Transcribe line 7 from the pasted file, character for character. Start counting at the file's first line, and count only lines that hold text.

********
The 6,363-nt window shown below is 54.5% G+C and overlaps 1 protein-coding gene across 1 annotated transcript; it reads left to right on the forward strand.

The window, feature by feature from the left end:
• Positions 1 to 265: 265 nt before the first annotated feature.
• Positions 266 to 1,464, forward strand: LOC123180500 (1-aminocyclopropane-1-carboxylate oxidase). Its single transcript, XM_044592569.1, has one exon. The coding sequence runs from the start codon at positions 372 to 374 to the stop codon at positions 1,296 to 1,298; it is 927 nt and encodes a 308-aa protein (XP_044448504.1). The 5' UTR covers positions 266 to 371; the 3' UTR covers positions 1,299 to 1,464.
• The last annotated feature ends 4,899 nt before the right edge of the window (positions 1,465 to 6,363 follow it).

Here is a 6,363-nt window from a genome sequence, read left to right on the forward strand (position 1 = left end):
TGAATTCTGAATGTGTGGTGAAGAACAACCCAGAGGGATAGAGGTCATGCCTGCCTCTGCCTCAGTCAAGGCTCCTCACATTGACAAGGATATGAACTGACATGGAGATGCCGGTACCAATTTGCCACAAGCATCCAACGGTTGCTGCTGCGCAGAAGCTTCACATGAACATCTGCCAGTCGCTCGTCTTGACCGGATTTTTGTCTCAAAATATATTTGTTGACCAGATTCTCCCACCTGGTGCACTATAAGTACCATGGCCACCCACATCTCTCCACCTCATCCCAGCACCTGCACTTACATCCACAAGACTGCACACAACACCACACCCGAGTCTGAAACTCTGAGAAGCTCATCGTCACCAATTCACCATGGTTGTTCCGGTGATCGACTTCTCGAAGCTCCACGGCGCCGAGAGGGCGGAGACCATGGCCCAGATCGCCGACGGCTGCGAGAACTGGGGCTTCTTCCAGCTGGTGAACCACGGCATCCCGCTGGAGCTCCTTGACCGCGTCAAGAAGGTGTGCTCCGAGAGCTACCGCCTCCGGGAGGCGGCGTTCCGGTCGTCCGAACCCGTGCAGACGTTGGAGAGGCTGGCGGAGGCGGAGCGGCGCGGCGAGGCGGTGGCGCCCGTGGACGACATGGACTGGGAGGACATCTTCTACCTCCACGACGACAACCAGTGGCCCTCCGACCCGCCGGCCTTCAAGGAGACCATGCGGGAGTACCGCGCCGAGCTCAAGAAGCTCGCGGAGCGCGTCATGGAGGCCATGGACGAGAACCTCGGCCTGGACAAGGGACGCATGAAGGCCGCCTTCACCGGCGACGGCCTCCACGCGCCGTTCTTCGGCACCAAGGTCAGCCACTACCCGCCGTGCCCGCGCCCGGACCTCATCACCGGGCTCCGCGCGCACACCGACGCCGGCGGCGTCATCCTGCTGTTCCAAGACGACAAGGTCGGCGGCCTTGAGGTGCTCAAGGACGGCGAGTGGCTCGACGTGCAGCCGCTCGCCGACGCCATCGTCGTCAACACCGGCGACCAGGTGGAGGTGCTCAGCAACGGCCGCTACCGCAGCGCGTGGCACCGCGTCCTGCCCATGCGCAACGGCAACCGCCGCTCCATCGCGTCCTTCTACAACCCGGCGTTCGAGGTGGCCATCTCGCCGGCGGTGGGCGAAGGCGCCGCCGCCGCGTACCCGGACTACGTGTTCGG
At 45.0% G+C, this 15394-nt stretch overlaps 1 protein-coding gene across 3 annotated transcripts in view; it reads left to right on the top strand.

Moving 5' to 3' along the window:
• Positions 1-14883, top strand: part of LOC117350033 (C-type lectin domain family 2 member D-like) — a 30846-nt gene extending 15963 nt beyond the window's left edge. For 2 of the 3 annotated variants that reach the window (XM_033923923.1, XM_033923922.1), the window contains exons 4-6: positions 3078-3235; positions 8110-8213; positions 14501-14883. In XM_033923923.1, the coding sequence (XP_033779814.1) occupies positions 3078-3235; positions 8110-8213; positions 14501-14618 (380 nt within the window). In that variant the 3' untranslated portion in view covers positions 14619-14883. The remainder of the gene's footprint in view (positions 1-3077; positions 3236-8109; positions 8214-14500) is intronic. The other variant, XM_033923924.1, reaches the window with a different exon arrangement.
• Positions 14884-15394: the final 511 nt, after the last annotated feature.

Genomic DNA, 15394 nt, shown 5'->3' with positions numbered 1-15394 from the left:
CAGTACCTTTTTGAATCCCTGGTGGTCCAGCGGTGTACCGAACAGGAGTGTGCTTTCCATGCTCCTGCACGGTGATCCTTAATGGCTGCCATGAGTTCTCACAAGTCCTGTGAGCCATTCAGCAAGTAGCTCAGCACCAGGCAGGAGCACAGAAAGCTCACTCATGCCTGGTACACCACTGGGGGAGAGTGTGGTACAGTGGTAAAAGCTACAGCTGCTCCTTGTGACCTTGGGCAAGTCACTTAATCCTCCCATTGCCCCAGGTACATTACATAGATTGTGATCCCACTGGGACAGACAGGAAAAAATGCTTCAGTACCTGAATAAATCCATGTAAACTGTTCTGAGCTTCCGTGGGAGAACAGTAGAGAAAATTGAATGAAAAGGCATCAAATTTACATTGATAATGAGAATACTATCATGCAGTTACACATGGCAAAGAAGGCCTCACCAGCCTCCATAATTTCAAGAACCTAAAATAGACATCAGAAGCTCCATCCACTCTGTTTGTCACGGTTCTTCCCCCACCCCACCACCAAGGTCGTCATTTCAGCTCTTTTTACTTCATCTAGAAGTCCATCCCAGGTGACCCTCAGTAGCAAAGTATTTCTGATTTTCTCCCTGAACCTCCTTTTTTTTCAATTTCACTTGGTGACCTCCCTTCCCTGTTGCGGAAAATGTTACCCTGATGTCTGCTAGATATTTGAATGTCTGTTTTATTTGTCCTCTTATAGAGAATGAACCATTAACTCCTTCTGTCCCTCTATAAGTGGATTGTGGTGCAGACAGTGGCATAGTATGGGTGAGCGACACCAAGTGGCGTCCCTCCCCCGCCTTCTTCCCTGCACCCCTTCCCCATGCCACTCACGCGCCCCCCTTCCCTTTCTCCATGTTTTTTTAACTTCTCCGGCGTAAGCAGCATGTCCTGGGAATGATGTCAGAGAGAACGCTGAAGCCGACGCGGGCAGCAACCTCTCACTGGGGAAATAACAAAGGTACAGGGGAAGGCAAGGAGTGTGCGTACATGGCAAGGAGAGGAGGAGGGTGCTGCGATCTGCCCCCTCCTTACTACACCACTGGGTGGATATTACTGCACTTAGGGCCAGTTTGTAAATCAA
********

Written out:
TGAATTCTGAATGTGTGGTGAAGAACAACCCAGAGGGATAGAGGTCATGCCTGCCTCTGCCTCAGTCAAGGCTCCTCACATTGACAAGGATATGAACTGACATGGAGATGCCGGTACCAATTTGCCACAAGCATCCAACGGTTGCTGCTGCGCAGAAGCTTCACATGAACATCTGCCAGTCGCTCGTCTTGACCGGATTTTTGTCTCAAAATATATTTGTTGACCAGATTCTCCCACCTGGTGCACTATAAGTACCATGGCCACCCACATCTCTCCACCTCATCCCAGCACCTGCACTTACATCCACAAGACTGCACACAACACCACACCCGAGTCTGAAACTCTGAGAAGCTCATCGTCACCAATTCACCATGGTTGTTCCGGTGATCGACTTCTCGAAGCTCCACGGCGCCGAGAGGGCGGAGACCATGGCCCAGATCGCCGACGGCTGCGAGAACTGGGGCTTCTTCCAGCTGGTGAACCACGGCATCCCGCTGGAGCTCCTTGACCGCGTCAAGAAGGTGTGCTCCGAGAGCTACCGCCTCCGGGAGGCGGCGTTCCGGTCGTCCGAACCCGTGCAGACGTTGGAGAGGCTGGCGGAGGCGGAGCGGCGCGGCGAGGCGGTGGCGCCCGTGGACGACATGGACTGGGAGGACATCTTCTACCTCCACGACGACAACCAGTGGCCCTCCGACCCGCCGGCCTTCAAGGAGACCATGCGGGAGTACCGCGCCGAGCTCAAGAAGCTCGCGGAGCGCGTCATGGAGGCCATGGACGAGAACCTCGGCCTGGACAAGGGACGCATGAAGGCCGCCTTCACCGGCGACGGCCTCCACGCGCCGTTCTTCGGCACCAAGGTCAGCCACTACCCGCCGTGCCCGCGCCCGGACCTCATCACCGGGCTCCGCGCGCACACCGACGCCGGCGGCGTCATCCTGCTGTTCCAAGACGACAAGGTCGGCGGCCTTGAGGTGCTCAAGGACGGCGAGTGGCTCGACGTGCAGCCGCTCGCCGACGCCATCGTCGTCAACACCGGCGACCAGGTGGAGGTGCTCAGCAACGGCCGCTACCGCAGCGCGTGGCACCGCGTCCTGCCCATGCGCAACGGCAACCGCCGCTCCATCGCGTCCTTCTACAACCCGGCGTTCGAGGTGGCCATCTCGCCGGCGGTGGGCGAAGGCGCCGCCGCCGCGTACCCGGACTACGTGTTCGG